However you don’t have to use the specialty HP Instant Ink cartridge. While Instant Ink is essentially a net-controlled take on printing with a subscription model — kind of like turning up to a university library or a copy place and paying for the cost of printing — you can also stop an Instant Ink service and just go back to a standard printer cartridge. The choice is there, with the printers not required to use Instant Ink, but rather affording the choice to consumers.
“Our home and office needs are continuing to change as we embrace hybrid working and learning, and this is seeing a surge in the demand for printing at home,” said Paul Gracey, Director of Printing Systems at HP Australia and New Zealand.
“Instant Ink means we’ll no longer experience the dreaded ‘ink emergencies,’ with ink delivered straight to our doors well before running out,” he said. “Instant Ink is bringing a level of flexibility never seen in printing, and we’re proud to bring this to Australia.”
Instant Ink’s other benefit may well be recycling, because HP is also sending out recycle satchel packs with Instant Ink so cartridges can be sent back and recycled into other cartridges, closing the loop for recycling.
And it’s a service that does this not just for the standard two-ink printers many homes have, but also the four-tank models made for photo printing. HP told Pickr that it wasn’t yet applicable to the dye-sub printers HP offers in its Sprocket series, nor was Instant Ink ready for laser printers just yet.
As to whether or not Instant Ink is an idea that will resonate with customers may depend on what you see as owning a product, and if you perhaps suffered through the printer cartridge woes of the late 90s to early 2000s. Back then, some printers prevented third party cartridges from working, while other ink cartridges would limit the ink to a certain amount, missing on a remainder which in some cases amounted to a whopping 40 percent.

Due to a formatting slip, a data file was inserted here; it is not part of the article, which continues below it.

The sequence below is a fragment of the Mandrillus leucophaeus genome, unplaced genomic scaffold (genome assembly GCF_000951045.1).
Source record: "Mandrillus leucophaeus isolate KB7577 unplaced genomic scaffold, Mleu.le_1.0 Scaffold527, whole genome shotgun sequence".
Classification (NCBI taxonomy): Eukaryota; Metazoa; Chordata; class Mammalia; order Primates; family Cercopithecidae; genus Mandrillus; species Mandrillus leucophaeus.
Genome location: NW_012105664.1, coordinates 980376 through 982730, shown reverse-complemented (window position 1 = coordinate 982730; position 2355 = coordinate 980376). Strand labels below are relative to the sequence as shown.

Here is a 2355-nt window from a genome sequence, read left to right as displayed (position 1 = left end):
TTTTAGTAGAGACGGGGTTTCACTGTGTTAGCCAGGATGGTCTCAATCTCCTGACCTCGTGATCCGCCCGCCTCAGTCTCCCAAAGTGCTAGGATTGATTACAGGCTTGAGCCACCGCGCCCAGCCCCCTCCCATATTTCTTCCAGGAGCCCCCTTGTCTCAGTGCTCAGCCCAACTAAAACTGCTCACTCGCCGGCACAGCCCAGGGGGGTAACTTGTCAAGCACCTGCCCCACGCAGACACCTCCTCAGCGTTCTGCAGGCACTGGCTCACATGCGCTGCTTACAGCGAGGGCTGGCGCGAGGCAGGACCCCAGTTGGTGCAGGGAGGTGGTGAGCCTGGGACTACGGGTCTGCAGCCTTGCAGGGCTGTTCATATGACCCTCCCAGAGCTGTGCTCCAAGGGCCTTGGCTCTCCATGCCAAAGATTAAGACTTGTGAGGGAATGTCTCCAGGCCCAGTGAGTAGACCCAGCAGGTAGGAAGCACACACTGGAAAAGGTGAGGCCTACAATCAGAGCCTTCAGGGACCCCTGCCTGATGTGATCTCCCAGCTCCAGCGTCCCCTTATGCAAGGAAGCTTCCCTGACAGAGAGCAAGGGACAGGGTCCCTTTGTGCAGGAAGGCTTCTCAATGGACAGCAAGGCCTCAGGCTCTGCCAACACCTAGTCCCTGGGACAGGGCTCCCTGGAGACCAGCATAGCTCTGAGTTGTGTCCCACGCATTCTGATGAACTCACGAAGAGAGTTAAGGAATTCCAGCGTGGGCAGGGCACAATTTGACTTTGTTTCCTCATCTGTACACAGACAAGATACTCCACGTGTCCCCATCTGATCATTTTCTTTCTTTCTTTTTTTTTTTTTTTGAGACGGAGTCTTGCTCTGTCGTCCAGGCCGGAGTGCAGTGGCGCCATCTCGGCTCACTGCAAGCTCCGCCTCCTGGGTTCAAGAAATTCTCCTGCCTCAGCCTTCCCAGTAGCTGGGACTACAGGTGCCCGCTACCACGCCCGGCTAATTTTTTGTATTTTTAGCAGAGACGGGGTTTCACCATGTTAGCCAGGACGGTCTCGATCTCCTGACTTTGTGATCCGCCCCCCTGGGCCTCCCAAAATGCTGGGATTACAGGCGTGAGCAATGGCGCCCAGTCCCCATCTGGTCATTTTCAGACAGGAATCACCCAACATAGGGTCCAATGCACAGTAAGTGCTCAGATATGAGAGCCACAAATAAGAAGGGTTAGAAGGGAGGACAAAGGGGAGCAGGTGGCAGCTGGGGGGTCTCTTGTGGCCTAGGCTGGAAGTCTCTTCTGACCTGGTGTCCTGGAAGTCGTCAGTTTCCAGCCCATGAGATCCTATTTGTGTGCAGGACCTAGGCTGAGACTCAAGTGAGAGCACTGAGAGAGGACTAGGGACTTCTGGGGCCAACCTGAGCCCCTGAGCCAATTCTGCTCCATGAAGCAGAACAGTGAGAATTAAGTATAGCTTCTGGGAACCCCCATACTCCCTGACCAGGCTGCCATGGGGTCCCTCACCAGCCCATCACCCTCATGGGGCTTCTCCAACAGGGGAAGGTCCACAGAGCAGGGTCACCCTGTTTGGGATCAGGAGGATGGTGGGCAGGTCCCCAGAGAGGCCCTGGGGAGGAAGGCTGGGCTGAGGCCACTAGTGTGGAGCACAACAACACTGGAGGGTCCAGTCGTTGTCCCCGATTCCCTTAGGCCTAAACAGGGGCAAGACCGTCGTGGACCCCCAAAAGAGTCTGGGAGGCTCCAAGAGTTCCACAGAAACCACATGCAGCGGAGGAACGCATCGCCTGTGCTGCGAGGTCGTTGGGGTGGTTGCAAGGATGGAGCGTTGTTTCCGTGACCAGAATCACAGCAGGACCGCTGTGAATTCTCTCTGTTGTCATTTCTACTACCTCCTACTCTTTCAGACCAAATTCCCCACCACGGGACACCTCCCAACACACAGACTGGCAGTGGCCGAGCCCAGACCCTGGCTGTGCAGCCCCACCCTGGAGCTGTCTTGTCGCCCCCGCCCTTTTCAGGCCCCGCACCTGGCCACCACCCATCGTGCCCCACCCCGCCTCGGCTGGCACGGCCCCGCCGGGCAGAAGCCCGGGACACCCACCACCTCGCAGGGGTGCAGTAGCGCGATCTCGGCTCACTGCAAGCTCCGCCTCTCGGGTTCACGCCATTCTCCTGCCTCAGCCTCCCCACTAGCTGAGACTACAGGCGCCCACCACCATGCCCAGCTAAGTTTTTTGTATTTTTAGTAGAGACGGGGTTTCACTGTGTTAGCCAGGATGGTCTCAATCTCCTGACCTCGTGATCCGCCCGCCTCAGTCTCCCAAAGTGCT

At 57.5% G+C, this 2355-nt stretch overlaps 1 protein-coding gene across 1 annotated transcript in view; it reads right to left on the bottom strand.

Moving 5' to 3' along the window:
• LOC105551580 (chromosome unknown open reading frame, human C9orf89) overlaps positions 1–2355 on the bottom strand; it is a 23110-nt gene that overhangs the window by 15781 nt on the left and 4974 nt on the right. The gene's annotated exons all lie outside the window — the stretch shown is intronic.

HP Instant Ink shouldn’t run into this same problem simply because of how the system works: you’re not paying for the ink as such, more just how many prints you’re making, adding another subscription to your pile. Alongside Netflix, Spotify, your mobile plan, NBN, and other services, HP hopes to just be another regular plan in your life, especially if you’re worried about running out of ink.
However, HP couldn’t tell Pickr whether printing errors would be counted against your quota, even though these things happen. A line through your print, a colour print where one of the ink tanks hasn’t worked right, or where the print head isn’t aligned properly are all examples of a failed print, though the company wouldn’t say whether these would take out of Instant Ink’s print quota. We’re guessing they would, but that customer service could probably fix that, however it’s one of the downsides of a pay-as-you-go print service: paying for prints means if an error occurs, it may come at your cost, much like it does with a standard cartridge.
For now, though, the choice is yours: if you have an HP printer or you’re planning on getting one, you can buy your ink the old fashioned way per cartridge, or you can get it in the mail and pay for how many pages, as HP Instant Ink is rolling out this week.